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Procrastination, Self-Imposed Deadlines and Other Commitment Devices

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  • Kyle Hyndman

    ()
    (SMU)

  • Alberto Bisin

    ()
    (NYU)

Abstract

In this paper we model a decision maker who must exert costly effort to complete a single task by a fixed deadline. Effort costs evolve stochastically in continuous time. The decision maker will then optimally wait to exert effort until costs are less than a given threshold, the solution to an optimal stopping time problem. We derive the solution to this model for three cases: (1) time consistent decision makers, (2) naive hyperbolic discounters and (3) sophisticated hyperbolic discounters. Sophisticated hyperbolic discounters behave as if they were time consistent but instead have a smaller reward for completing the task. We show that sophisticated decision makers will often self-impose a deadline to ensure early completion of the task. Other forms of commitment are also discussed.

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Bibliographic Info

Paper provided by Southern Methodist University, Department of Economics in its series Departmental Working Papers with number 0904.

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Date of creation: Mar 2009
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Handle: RePEc:smu:ecowpa:0904

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Postal: Department of Economics, P.O. Box 750496, Southern Methodist University, Dallas, TX 75275-0496
Phone: 214-768-2715
Fax: 214-768-1821
Web page: http://www.smu.edu/economics

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Keywords: Procrastination; hyperbolic discounting; time inconsistency;

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References

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  1. Christopher Harris & David Laibson, 2006. "Instantaneous Gratification," Levine's Bibliography 321307000000000635, UCLA Department of Economics.
  2. Matthew Rabin & Ted O'Donoghue, 1999. "Doing It Now or Later," American Economic Review, American Economic Association, vol. 89(1), pages 103-124, March.
  3. Jianjun Miao, 2004. "Option Exercise with Temptation," Microeconomics 0409002, EconWPA.
  4. Maria Saez-Marti & Anna Sjögren, 2007. "Deadlines and Distractions," IEW - Working Papers 347, Institute for Empirical Research in Economics - University of Zurich.
  5. Faruk Gul & Wolfgang Pesendorfer, 2004. "Self-Control and the Theory of Consumption," Econometrica, Econometric Society, vol. 72(1), pages 119-158, 01.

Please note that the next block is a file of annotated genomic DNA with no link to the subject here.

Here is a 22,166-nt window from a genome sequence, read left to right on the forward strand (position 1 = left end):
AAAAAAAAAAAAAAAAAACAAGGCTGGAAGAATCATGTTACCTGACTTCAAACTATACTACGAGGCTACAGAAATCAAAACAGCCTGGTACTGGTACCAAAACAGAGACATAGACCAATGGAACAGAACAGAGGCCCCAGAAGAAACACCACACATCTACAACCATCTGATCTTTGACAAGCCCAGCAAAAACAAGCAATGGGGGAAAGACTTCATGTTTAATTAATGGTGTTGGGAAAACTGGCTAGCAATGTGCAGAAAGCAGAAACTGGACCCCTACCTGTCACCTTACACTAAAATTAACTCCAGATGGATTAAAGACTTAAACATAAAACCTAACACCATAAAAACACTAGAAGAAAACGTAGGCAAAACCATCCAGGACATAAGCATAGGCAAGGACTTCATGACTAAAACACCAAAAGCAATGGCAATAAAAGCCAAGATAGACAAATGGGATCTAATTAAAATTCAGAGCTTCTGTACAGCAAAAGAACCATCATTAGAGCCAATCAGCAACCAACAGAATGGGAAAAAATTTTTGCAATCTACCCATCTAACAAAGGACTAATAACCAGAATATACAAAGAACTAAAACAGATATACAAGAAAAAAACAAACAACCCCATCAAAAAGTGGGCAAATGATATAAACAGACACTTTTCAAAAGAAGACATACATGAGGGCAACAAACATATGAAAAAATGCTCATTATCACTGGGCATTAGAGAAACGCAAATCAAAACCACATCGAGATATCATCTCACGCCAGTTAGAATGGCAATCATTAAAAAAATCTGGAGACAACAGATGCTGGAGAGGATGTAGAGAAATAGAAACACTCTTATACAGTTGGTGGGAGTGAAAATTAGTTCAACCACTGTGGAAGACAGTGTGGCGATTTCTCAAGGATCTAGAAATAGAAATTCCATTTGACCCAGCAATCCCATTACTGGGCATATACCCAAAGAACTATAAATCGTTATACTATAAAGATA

6. Laibson, David I., 1997. "Golden Eggs and Hyperbolic Discounting," Scholarly Articles 4481499, Harvard University Department of Economics.
  7. W. Pesendorfer & F. Gul, 1999. "Temptation and Self-Control," Princeton Economic Theory Papers 99f1, Economics Department, Princeton University.
  8. Nicholas Burger & Gary Charness & John Lynham, 2008. "Three Field Experiments on Procrastination and Willpower," Levine's Working Paper Archive 122247000000002399, David K. Levine.
  9. Peter Carr & Robert Jarrow & Ravi Myneni, 1992. "Alternative Characterizations Of American Put Options," Mathematical Finance, Wiley Blackwell, vol. 2(2), pages 87-106.
  10. Markus K. Brunnermeier & Filippos Papakonstantinou & Jonathan A. Parker, 2008. "An Economic Model of the Planning Fallacy," NBER Working Papers 14228, National Bureau of Economic Research, Inc.
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Citations

Blog mentions

As found by EconAcademics.org, the blog aggregator for Economics research:
  1. Rational procrastination
    by Economic Logician in Economic Logic on 2009-09-04 14:47:00
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Cited by:
  1. Laibson, David I. & Harris, Christopher, 2012. "Instantaneous Gratification," Scholarly Articles 9918802, Harvard University Department of Economics.
  2. Alexander K. Koch, & Julia Nafziger & Anton Suvorov & Jeroen van de Ven, 2012. "Self-Rewards and Personal Motivation," Economics Working Papers 2012-14, School of Economics and Management, University of Aarhus.
  3. Philipp Weinschenk, 2010. "Increasing Workload in a Stochastic Environment," Working Paper Series of the Max Planck Institute for Research on Collective Goods 2010_43, Max Planck Institute for Research on Collective Goods.
  4. Burger, Nicholas & Charness, Gary & Lynham, John, 2011. "Field and online experiments on self-control," Journal of Economic Behavior & Organization, Elsevier, vol. 77(3), pages 393-404, March.
  5. Koch, Alexander K. & Nafziger, Julia, 2011. "Goals and Psychological Accounting," IZA Discussion Papers 5802, Institute for the Study of Labor (IZA).

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